GRAVES et al. v. SMOLICZ.
The present appeal is from a judgment canceling on the ground of fraud, a real estate transaction between the parties whereby Robert B. Graves and wife, respondents herein, purportedly purchased from the appellant Smolicz certain real estate on Sunset Boulevard in Los Angeles referred to as Parcel II, and adjoining Parcel I owned by respondents.
On July 19, 1949 the parties opened an escrow for the purchase by respondents of Parcel II at a total purchase price of $107,056.34. The sale was made without a down payment; respondents agreeing to assume a first trust deed in the sum of $22,056.34 in favor of Harris E. Newton and wife, and executing a purchase money trust deed for $85,000 to Smolicz, covering Parcel II. Appellant paid all expenses of the escrow.
Previous to the escrow transaction, in 1946, Smolicz had leased the Graves property, Parcel I, completed a building on the front part thereof which was subleased as a restaurant to one Schneider. Smolicz had purchased the adjoining Parcel II in 1945 for $27,500, changed a residence thereon into an office building, and built a new office building a the front of Parcel II. The rear portion of the Smolicz property and the contiguous part of the Graves Parcel I, were used as parking space by the House of Westmore.
At the time the escrow was opened for respondents' purchase of the Smolicz Parcel II, the Newton trust deed thereon required payment of $200 per month. The second trust deed to Smolicz required payment by the Graves of $750 per month. In order to handle these monthly payments, and at Smolicz' suggestion, a bank account was opened at the Bank of America in Graves' name, the bank being instructed to pay from said account the monthly payments totaling $950. The initial deposit therein of $956 was made by Smolicz, purportedly representing rental collections made by Smolicz for Graves, in the amount of $815 plus cash in the sum of $141. All succeeding deposits were likewise made by appellant in a similar manner. Appellant continued to manage the property for Graves, channeling the rental payments through the account as hereinbefore described.
According to appellant's brief, ‘The respondents fell behind in their payments to the appellant herein during the months of March and April, 1950, and on April 26, 1950, the appellant caused to be recorded * * * a document referred to herein as ‘additional security agreement’, dated and acknowledged on July 19, 1949, wherein and whereby respondents transferred to the Title Insurance and Trust Company as trustee, for the benefit of appellant, as beneficiary, respondents' own property, to-wit, Parcel I, as additional security for the above described $85,000.00 note and trust deed'. Respondents deny any knowledge of such ‘additional security agreement’.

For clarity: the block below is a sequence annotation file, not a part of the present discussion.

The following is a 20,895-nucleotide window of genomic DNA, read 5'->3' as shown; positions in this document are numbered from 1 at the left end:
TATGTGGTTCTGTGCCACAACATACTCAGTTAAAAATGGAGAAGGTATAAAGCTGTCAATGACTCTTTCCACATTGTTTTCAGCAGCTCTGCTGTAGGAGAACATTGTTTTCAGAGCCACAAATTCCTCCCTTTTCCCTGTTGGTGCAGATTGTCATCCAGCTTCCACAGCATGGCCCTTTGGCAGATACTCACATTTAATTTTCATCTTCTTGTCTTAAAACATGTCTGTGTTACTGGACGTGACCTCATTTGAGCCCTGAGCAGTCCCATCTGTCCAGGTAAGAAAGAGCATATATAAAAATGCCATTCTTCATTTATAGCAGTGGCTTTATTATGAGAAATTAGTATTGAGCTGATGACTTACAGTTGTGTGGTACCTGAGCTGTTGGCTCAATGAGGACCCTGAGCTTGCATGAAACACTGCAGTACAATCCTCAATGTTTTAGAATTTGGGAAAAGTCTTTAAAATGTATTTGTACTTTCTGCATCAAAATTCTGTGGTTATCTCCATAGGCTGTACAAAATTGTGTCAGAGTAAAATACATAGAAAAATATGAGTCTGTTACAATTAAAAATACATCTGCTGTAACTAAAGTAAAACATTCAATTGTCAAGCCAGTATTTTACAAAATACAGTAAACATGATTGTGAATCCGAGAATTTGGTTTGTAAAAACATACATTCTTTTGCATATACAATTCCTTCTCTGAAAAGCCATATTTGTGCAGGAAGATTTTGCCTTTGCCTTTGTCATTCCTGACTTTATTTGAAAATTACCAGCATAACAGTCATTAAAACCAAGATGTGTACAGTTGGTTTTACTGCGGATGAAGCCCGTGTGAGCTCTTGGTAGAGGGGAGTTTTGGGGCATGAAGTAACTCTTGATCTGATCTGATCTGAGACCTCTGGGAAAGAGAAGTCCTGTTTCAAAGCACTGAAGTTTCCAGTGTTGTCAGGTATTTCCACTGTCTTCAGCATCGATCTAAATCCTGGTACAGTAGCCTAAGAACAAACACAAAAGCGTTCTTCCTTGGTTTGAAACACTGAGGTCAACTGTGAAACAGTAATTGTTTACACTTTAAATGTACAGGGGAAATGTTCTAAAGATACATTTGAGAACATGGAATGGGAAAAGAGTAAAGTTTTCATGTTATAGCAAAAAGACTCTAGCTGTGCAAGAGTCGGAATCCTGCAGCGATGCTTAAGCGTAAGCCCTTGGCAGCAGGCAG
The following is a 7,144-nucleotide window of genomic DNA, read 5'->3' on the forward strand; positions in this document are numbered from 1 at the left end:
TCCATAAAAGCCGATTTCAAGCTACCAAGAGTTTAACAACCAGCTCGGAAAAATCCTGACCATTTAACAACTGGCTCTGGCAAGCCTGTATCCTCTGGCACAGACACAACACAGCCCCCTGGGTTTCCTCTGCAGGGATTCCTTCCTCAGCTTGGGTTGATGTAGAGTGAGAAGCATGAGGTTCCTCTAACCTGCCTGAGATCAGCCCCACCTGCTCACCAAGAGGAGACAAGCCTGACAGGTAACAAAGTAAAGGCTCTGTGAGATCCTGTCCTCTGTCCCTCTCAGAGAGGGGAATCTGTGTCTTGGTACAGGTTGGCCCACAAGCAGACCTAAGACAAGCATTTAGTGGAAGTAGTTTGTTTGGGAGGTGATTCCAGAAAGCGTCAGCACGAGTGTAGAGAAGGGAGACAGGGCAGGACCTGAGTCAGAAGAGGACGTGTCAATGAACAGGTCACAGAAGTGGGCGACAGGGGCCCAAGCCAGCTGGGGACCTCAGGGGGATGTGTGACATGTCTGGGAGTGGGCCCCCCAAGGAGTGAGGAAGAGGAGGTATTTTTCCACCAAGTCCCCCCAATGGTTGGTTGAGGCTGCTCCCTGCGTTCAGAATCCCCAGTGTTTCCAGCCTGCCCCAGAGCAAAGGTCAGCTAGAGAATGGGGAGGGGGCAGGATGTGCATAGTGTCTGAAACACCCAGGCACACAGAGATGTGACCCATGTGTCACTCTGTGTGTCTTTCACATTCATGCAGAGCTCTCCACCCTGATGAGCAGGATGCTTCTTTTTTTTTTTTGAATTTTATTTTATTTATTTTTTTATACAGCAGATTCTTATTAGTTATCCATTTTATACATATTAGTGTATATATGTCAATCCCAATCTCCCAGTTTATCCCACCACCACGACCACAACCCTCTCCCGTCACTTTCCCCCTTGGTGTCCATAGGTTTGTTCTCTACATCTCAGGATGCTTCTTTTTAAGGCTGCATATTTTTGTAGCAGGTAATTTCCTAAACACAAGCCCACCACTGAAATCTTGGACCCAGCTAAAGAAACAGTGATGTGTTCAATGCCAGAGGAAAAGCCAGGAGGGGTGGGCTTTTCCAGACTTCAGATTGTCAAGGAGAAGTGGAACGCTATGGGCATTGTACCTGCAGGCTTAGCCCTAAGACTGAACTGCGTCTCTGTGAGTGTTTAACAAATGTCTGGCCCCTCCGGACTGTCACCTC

On June 14, 1950, appellant caused a Notice of Default to be recorded, seeking a sale of Parcel II, and on June 19, 1950 respondents filed the present action seeking an injunction against the proposed trust deed sale, and praying for cancellation of the deed covering Parcel II and of the $85,000 trust deed and note on the ground of fraud. Neither the original complaint nor appellant's answer thereto mention the ‘additional security agreement’ covering Graves' Parcel I, and respondents claim not to have had even ‘the slightest intimation that there was any such thing * * * or that their own property was in any way involved’.
The trial was set for October 23, and according to the respondents' brief, in September, 1950, during a conversation between Mr. Newmark and Mr. Friedman, attorneys for respondents and appellant respectively, Mr. Newmark pointed out that in any event, since the instrument in question was a purchase money trust deed, under Section 580b of the Code of Civil Procedure, no deficiency judgment could be obtained. At that time appellant's attorney advised Mr. Newmark of the existence of the ‘additional security agreement’ or trust deed covering the Graves' Parcel I. A photostat of the document was exhibited to the Graves, and it is claimed, ‘marked the first time they had seen the document’.